Tall and self-confident, Elizabeth Willett looks more like a model than like an elementary school art teacher. As she walks down the sunny hall toward the art studio, as her classroom at Fort Worth's Alice Carlson Elementary School is known, her black pleated skirt brushes her ankles. A line of children traveling the opposite direction all notice Willett, look up at her face, and brighten. A few reach out to touch her hand or pat her as she walks by. She smiles and bends down to their level, a habit acquired over 14 years of teaching art for the Fort Worth Independent School District.
Cynthia Riddle is as different from Willett on the outside as she is like her on the inside. Riddle is a 20-year veteran art teacher at another elementary school, North Hi Mount, just blocks from Fort Worth's cultural district and within walking distance of four museums. She looks more Bohemian than Willett, and favors denim, lots of silver jewelry, and a casual chic. Her art classroom is smaller than Willett's, but the upbeat energy is the same. Riddle's students have made dream-catchers this week, weaving colored yarn in and out of paper disks into replicas of the Native American art form.
Willett and Riddle are two of a small group of art faculty members to serve as leaders in an innovative reprogramming of elementary education funded by the Getty Education Institute for the Arts and the Annenberg Foundation. Along with their school principals, an art administrator, museum educators, and a local university brain trust, these teachers have been quietly setting kids on fire for learning by exposing them to art.
But the project lately has been troubled by questions of censorship. The school district recently canceled visits to two Modern Art Museum exhibitions because of complaints from some parents and uneasiness from some teachers that at least some modern art is not suitable for young eyes. That's an ironic twist for a program that uses art to teach children how to think for themselves.
This is Willett's first year at Alice Carlson. She spent the last 13 years at Oakhurst Elementary, one of the four Fort Worth schools chosen in a national pilot program called "Transforming Education Through the Arts Challenge," a five-year, $15 million effort to reform education through art. "This approach combines four basic disciplines -- art-making, art history, art criticism, and aesthetics -- into a holistic learning experience," says Pam Stephens, mentor and project coordinator for the North Texas Institute for Educators on the Visual Arts, which coordinates the Getty/Annenberg program locally. "We're still in the process of measuring as we begin the second half of our fourth year in a five-year program," Stephens says. "My own gut reaction is, we're getting positive results."
Willett says using art to teach math or social studies or language arts is better than teaching students to memorize facts alone. "I really think in art you're teaching a kid how to think," she says. "You're teaching them how to look at a problem, dissect a problem, and come up with a solution that really works."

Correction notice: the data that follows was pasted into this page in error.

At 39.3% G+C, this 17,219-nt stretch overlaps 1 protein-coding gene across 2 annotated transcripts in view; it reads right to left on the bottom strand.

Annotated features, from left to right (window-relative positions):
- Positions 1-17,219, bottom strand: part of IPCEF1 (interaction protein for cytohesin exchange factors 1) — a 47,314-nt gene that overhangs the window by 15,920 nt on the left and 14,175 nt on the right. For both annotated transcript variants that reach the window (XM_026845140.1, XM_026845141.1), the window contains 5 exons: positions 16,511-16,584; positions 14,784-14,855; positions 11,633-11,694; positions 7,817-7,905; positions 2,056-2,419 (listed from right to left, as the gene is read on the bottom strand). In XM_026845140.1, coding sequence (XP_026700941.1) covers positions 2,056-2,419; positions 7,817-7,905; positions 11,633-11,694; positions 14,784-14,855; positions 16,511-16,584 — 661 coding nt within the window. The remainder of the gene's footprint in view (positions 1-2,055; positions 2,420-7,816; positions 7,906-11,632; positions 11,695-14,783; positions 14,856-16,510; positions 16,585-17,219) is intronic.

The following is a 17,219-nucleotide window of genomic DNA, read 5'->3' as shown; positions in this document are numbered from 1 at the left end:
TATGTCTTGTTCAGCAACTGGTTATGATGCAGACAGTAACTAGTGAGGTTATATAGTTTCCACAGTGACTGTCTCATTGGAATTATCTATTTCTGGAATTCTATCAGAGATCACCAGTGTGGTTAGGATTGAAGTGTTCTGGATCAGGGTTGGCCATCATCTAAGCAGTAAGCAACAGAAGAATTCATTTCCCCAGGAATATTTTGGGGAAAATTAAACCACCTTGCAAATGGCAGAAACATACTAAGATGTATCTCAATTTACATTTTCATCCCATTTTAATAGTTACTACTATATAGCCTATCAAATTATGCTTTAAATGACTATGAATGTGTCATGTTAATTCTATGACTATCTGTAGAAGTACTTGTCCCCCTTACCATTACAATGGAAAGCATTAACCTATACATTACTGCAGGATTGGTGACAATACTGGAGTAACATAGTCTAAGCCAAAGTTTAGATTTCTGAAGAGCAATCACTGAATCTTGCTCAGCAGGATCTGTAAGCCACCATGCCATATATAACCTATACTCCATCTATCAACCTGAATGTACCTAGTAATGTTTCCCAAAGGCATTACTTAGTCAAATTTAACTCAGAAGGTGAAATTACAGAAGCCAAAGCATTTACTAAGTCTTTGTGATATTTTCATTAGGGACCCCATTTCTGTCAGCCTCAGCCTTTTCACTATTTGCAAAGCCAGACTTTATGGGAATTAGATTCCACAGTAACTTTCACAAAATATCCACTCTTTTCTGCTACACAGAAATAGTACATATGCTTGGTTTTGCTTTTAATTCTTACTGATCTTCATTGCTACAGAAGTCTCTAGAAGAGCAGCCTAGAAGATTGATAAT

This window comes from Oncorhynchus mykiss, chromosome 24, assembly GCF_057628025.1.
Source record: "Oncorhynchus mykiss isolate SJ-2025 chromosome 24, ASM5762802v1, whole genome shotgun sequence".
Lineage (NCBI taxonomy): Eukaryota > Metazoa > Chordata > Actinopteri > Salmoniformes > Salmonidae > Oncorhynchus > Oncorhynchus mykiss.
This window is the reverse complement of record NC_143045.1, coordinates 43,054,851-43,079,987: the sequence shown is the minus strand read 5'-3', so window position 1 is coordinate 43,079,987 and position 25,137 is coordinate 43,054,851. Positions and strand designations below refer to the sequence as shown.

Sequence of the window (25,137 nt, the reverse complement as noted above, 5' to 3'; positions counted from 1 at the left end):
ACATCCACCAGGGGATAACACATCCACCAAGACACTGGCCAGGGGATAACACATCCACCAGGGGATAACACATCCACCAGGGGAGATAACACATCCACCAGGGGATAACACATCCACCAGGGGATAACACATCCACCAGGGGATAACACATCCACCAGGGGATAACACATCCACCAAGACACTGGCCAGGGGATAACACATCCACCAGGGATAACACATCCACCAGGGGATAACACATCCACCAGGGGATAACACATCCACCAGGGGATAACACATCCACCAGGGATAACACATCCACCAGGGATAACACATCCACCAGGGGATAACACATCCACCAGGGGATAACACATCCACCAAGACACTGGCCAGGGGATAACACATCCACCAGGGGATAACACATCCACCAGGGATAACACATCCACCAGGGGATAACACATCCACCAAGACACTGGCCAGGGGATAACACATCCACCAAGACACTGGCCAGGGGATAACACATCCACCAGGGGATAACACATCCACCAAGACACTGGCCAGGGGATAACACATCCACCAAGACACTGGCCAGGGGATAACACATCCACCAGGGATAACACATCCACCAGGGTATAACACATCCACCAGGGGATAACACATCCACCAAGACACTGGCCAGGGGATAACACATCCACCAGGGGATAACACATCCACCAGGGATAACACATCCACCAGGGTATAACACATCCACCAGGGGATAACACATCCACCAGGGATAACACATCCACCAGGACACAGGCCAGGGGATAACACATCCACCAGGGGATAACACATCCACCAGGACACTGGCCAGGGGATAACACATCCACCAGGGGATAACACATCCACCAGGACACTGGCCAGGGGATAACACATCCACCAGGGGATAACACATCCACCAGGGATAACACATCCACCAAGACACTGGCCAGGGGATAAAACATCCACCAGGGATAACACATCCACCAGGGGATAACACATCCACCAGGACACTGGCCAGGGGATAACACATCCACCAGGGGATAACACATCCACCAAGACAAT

Stephens says community resources like Fort Worth's Kimbell Art Museum, Amon Carter Museum, Modern Art Museum, and Sid W. Richardson Collection are important adjuncts to classroom work. "When these kids go to the Amon Carter Museum, for instance, they look like they own it," she says. "I have witnessed these kids in front of works of art taking over from the docents. These interpretation skills then relate to better test-taking skills and better writing skills."
Willett can attest to the better test-taking part. Oakhurst was one of 14 schools nationwide in the program that serve at-risk students and was the only low-performing school of the Fort Worth four. "We got off the low-performing list in one year, which was a monumental task," Willett says. "It was a dramatic difference, maybe 40 points higher (on the TAAS test). It wasn't all because of art, but I know art had quite a bit to do with it."
Museum educators have thrown open their doors to Fort Worth teachers for training; to students for repeat-visit programs that serve both as reward and reinforcement for classroom learning; and to hands-on art-making, art-criticism, and art-interpretation sessions with local artists. And they've done most of it at their own expense, because this kind of grassroots involvement in the community, they believe, is their ultimate mission.
It was last fall's acclaimed retrospective of exemplary British artist Francis Bacon's work at the Modern that led to complaints that school officials had engaged in censorship. Some teachers confessed to being uncomfortable with wall text in the exhibition that referenced homosexuality. Some disliked the number of nudes on display, although Bacon tends to fudge in the area of genital detail, seeming to prefer smudged and blurred suggestions of private parts. Bacon's work is dark and surreal and reflects a degree of personal torment on the part of the artist, but any true appreciation for its adult subtleties seems far-fetched for a fifth-grader to fathom.
"Bacon caused his own controversy from the grave, you know, here," says Terri Thornton, curator of education at the Modern Art Museum of Fort Worth. "The nightmarish quality was the criticism." She says the museum offered a poorly attended preview of the exhibition for Fort Worth teachers as a precursor to their student tours, which she believes could have done a lot to stop the ensuing hysteria.
One teacher says she got the call that her students' trip was canceled two hours before the buses were set to roll out. "It came in the form of an edict," says the teacher, who requested anonymity. "There was some discomfort, so the district said it was easier if we just didn't go." Most everyone contacted for this story says, on and off the record, that rumors greatly exaggerating any offensive content spread through the school district.
"People responded to what they heard or what they read instead of going and seeing for themselves," Thornton says. "This is the real problem. If there is any challenge for education, it is setting up circumstances where people will be able to and will choose to give art the time it requires. I'm not sure that the people who make decisions in the district really understand what the ramifications of what they're doing are."